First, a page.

The influence of reading ability on subsequent changes in verbal IQ in the teenage years

Sue Ramsden, Fiona M. Richardson, Goulven Josse, Clare Shakeshaft, Mohamed L. Seghier, Cathy J. Price

Research output: Contribution to journalArticlepeer-review

14 Scopus citations


Intelligence Quotient (IQ) is regularly used in both education and employment as a measure of cognitive ability. Although an individual's IQ is generally assumed to stay constant across the lifespan, a few studies have suggested that there may be substantial variation at the individual level. Motivated by previous reports that reading quality/quantity has a positive influence on vocabulary acquisition, we hypothesised that reading ability in the early teenage years might contribute to changes in verbal IQ (VIQ) over the next few years. We found that good readers were more likely to experience relative improvements in VIQ over time, with the reverse true for poor readers. These effects were largest when there was a discrepancy between Time 1 reading ability and Time 1 VIQ. In other words, VIQ increases tended to be greatest when reading ability was high relative to VIQ. Additional analyses supported these findings by showing that variance in VIQ change associated with Time 1 behaviour was also associated with independent measurements of brain structure. Our finding that reading in the early teenage years can predict a significant proportion of the variance in subsequent VIQ change has implications for targeted education in both home and school environments.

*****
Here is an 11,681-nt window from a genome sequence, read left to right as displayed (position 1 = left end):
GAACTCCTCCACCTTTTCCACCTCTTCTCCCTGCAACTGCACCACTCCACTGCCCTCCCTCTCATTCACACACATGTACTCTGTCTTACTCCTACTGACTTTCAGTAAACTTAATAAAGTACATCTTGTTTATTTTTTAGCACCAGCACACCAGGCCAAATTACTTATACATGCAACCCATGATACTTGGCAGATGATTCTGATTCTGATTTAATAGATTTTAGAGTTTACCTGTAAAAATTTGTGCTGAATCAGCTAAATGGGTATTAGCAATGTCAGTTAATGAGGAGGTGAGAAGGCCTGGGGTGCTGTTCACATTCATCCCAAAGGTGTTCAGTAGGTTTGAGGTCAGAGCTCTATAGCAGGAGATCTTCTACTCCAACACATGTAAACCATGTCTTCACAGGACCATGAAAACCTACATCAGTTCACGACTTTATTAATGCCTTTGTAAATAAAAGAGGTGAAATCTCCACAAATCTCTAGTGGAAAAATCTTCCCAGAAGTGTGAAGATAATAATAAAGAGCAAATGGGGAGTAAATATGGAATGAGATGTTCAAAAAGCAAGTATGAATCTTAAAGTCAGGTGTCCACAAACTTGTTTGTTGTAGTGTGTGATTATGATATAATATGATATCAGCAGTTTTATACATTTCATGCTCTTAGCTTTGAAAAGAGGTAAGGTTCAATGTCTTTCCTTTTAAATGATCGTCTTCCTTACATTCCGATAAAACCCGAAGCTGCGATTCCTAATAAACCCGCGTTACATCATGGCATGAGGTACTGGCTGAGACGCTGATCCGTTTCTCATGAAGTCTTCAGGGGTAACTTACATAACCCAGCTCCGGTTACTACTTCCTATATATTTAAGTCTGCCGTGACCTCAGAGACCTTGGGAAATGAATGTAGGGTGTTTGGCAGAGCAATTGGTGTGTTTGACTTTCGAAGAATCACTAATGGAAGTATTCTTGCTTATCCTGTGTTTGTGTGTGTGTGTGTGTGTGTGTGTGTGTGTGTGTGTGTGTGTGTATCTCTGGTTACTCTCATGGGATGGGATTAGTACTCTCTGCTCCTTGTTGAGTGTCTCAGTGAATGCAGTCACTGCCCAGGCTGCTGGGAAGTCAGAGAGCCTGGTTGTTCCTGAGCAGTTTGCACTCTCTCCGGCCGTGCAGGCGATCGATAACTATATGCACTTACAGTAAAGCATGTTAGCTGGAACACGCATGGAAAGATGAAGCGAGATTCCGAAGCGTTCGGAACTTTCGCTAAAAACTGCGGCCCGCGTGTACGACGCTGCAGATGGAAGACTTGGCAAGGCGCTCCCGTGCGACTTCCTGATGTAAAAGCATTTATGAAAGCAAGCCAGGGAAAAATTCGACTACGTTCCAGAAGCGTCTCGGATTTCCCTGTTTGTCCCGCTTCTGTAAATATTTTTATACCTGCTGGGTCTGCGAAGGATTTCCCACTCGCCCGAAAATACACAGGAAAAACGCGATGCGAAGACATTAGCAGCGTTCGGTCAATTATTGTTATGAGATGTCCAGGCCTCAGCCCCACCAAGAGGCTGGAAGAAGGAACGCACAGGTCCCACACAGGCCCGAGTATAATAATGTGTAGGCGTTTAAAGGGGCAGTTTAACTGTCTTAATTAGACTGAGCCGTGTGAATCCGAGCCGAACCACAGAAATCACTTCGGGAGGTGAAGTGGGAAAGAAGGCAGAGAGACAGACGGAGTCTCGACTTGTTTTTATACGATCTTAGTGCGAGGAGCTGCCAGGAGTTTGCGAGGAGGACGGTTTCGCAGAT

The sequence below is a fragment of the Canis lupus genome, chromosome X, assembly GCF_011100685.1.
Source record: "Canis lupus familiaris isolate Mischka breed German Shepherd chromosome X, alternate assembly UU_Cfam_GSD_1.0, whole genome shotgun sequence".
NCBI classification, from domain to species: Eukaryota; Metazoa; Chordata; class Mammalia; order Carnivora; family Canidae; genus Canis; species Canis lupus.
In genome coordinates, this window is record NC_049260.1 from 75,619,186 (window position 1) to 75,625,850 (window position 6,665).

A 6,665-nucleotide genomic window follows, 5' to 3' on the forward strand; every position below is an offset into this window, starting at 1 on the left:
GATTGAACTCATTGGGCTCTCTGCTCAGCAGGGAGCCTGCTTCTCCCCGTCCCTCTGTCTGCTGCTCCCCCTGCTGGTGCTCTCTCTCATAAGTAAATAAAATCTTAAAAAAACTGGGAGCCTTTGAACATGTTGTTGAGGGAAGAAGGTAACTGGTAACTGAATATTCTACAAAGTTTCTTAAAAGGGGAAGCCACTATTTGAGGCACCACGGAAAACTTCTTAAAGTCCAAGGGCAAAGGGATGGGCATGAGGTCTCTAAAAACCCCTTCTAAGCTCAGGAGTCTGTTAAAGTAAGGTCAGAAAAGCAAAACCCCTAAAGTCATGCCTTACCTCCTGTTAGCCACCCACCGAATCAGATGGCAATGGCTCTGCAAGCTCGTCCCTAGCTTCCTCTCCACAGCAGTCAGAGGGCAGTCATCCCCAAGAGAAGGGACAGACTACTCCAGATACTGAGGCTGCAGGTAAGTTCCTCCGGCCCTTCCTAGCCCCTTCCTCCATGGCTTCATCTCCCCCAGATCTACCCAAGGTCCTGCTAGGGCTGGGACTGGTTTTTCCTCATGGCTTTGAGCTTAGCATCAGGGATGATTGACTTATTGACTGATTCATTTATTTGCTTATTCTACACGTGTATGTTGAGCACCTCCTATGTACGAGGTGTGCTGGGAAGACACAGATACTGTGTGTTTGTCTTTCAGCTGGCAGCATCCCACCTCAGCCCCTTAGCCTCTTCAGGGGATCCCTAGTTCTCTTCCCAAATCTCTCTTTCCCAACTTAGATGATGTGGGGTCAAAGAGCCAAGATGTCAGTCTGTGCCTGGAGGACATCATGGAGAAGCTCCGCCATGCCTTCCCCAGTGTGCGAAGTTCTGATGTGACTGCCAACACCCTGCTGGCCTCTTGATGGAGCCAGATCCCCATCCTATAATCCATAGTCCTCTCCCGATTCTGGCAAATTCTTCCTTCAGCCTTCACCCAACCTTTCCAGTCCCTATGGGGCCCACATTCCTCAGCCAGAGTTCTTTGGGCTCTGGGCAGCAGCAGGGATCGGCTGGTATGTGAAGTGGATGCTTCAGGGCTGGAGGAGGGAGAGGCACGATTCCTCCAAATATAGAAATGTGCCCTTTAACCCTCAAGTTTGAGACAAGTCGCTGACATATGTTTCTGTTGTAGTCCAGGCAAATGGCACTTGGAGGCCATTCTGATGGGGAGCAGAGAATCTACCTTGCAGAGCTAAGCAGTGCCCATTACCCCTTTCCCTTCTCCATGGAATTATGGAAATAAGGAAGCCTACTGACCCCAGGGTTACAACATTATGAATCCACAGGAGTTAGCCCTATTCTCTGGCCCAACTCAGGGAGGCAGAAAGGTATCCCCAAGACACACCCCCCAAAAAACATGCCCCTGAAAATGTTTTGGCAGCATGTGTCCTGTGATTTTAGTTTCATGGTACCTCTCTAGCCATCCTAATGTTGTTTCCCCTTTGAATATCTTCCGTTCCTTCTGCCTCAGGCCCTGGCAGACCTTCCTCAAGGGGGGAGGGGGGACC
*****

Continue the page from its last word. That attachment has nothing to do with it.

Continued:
Original languageBritish English
Pages (from-to)30-39
Number of pages10
JournalDevelopmental Cognitive Neuroscience
StatePublished - 2013


  • Adolescence
  • IQ
  • Literacy
  • MRI
  • Neuroimaging
  • Reading


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